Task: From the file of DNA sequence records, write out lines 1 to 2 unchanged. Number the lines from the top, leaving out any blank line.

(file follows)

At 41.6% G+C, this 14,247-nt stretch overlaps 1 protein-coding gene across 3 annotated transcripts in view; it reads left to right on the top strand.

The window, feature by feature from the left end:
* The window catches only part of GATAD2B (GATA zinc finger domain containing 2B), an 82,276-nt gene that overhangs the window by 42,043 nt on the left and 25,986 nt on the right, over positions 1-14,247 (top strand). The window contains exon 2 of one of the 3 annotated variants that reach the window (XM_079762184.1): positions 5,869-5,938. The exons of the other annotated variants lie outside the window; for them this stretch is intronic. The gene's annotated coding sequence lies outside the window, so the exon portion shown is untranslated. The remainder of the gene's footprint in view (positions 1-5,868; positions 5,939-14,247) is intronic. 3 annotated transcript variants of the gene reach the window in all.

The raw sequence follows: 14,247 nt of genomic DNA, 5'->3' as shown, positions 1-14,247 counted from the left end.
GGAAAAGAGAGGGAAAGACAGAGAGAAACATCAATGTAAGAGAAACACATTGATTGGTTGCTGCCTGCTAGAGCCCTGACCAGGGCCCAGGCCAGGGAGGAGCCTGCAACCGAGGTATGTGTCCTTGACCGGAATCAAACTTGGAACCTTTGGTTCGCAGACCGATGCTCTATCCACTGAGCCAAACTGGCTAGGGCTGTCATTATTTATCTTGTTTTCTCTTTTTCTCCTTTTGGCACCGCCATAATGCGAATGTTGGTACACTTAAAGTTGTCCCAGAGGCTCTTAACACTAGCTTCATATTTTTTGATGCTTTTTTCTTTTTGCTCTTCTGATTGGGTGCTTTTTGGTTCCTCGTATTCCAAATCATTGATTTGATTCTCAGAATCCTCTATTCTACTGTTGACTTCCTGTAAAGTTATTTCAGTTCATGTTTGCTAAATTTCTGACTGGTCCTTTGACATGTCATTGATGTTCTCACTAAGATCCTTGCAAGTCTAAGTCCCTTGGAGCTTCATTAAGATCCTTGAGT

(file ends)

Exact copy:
At 41.6% G+C, this 14,247-nt stretch overlaps 1 protein-coding gene across 3 annotated transcripts in view; it reads left to right on the top strand.

The window, feature by feature from the left end: